Yemen imports about 90% of its food, and what food does remain inside of the country is exorbitantly priced. The Saudi bombings have damaged the infrastructure in the country to the point where getting supplies to those who need them is extremely difficult. Also, there is a Saudi blockade of all ships going to Houthi-controlled ports. In one recent case, a United Nations (UN) ship was held for weeks trying to get humanitarian aid and medical supplies into a port. Currently, 17 million of the 27 million people living in Yemen are food insecure. There is a chorea outbreak as well that affects over 600,00, and also severe malnutrition among 400,000 children.

These statistics show more than simple internal strife. There is a potential famine called the worst in modern history by the UN. Not only is the US refusing to speak out against the war, but it actively supports Saudi Arabia. None of this is to say that Houthis are free of blame, as they also have indiscriminately shelled population areas, but the current issue is from devastating bombing that does not let any relief come in for the population of Yemen. The media’s refusal to cover this is truly dangerous, and even if the government refuses to speak, more should be aware of the crisis. Governments should have a moral responsibility to put life ahead of politics, something which the US has certainly not done.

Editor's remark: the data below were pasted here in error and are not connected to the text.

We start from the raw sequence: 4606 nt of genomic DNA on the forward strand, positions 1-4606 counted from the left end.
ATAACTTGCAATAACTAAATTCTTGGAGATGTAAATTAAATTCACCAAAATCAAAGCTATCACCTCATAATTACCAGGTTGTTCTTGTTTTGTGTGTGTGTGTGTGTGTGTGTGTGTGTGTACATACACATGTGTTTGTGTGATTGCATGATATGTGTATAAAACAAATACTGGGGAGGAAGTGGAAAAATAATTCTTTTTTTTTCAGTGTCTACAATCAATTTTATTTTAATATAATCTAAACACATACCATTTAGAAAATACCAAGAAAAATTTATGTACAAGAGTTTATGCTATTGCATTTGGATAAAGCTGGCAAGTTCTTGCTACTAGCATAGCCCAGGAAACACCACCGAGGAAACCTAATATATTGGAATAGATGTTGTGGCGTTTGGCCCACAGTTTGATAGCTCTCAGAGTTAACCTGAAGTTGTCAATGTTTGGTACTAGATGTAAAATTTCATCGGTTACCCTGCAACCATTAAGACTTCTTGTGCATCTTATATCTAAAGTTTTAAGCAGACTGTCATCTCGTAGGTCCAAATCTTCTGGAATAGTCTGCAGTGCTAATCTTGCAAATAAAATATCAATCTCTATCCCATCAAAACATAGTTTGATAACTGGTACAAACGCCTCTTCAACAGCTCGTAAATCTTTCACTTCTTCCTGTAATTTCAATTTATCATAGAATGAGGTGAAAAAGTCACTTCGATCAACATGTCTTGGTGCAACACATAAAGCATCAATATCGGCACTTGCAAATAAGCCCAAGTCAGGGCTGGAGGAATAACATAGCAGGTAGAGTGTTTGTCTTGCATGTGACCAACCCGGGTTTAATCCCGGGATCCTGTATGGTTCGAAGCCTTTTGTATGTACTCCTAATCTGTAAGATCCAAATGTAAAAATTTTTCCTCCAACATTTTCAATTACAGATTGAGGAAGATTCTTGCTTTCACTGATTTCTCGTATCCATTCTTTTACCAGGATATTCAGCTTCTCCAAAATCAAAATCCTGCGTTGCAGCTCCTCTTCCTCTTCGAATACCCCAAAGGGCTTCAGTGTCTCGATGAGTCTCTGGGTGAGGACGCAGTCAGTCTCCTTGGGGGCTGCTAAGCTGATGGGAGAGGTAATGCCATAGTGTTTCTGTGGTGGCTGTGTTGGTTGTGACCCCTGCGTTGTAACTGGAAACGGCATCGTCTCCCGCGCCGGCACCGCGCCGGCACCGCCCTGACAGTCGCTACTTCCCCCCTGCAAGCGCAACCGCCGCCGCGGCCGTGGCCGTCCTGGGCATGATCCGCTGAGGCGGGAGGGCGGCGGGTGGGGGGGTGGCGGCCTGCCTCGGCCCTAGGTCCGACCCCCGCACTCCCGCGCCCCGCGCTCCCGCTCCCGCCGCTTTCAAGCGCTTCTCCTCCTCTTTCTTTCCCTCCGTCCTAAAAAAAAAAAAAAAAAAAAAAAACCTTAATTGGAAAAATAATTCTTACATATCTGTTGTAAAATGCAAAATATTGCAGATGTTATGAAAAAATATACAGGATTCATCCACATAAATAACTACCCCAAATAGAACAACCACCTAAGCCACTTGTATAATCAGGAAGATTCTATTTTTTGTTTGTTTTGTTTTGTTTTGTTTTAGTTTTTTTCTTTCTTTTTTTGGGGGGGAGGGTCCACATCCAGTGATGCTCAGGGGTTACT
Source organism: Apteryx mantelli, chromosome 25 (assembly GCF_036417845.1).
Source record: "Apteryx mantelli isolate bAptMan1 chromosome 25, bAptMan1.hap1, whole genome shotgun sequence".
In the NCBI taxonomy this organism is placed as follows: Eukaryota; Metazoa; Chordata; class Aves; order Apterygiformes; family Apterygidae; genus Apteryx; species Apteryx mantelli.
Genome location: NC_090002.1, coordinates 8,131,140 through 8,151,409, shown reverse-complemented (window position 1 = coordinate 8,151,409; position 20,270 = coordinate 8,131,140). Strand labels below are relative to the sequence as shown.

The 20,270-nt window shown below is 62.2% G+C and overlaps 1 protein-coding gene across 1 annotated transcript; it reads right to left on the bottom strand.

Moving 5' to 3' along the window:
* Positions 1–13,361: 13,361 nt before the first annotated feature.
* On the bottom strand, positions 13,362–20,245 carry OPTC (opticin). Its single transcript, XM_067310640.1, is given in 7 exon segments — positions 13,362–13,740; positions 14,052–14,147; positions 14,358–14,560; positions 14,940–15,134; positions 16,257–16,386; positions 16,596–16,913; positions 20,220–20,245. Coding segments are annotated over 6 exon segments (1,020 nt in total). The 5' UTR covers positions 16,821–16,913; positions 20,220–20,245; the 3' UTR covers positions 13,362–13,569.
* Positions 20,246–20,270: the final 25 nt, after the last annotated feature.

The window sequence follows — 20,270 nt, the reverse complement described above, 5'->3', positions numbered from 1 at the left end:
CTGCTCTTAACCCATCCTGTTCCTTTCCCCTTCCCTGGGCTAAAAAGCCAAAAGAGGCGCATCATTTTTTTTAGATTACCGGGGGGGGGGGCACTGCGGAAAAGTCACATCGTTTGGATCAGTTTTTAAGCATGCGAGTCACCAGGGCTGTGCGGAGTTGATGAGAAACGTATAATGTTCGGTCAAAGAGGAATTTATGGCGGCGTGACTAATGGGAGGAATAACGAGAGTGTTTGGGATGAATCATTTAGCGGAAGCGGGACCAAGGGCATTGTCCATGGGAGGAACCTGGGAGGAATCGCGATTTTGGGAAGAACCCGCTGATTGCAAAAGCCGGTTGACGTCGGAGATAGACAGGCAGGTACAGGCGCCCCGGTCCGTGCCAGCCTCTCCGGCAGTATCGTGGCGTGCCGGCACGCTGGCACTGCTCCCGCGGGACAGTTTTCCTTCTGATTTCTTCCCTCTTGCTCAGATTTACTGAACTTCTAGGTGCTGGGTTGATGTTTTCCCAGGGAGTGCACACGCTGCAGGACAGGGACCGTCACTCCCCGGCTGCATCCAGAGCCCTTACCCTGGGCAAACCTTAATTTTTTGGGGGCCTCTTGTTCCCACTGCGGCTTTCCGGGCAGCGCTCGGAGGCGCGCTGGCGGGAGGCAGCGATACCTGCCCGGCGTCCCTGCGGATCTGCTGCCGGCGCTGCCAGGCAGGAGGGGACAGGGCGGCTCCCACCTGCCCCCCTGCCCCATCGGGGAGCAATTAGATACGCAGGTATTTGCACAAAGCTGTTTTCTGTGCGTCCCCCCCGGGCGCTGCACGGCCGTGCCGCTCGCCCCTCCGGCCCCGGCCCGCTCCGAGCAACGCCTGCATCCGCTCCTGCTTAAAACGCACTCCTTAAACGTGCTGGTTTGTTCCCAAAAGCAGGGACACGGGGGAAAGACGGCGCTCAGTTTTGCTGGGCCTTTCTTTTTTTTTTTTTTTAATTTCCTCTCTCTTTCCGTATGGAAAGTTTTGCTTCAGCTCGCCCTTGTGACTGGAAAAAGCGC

What Really Happened?… Article by Mack Jastle

What Really Happnened? Story by Mack Jastle

In light of the recent memorial service held for the victims of the Paris terror attacks that took place two weeks ago, I think that now is as good a time as any to look back on the attacks and what they mean for the world at large.

First, an overview of the attacks.

On November 13, 2015, in a nearly simultaneous attack involving three teams of extremists, Paris was hit by multiple attacks, shootings, and suicide bombings leaving 130 dead and hundreds injured.  It was the worst terror attack Europe had faced in over a decade.  Some of the targets hit included the Bataclan concert hall, where dozens were cut down by gunmen wielding Kalashnikov-type assault rifles.  Eighty-nine people were reported to have died there, with another 99 in critical condition.

The second deadliest attack of the night occurred at the La Belle Equipe bar in the 11th district.  Witnesses reported a black Seat pulling up to the terrace of the café, and two men then opening fire on the terrace.  Nineteen died in that shooting, with another nine people critically injured.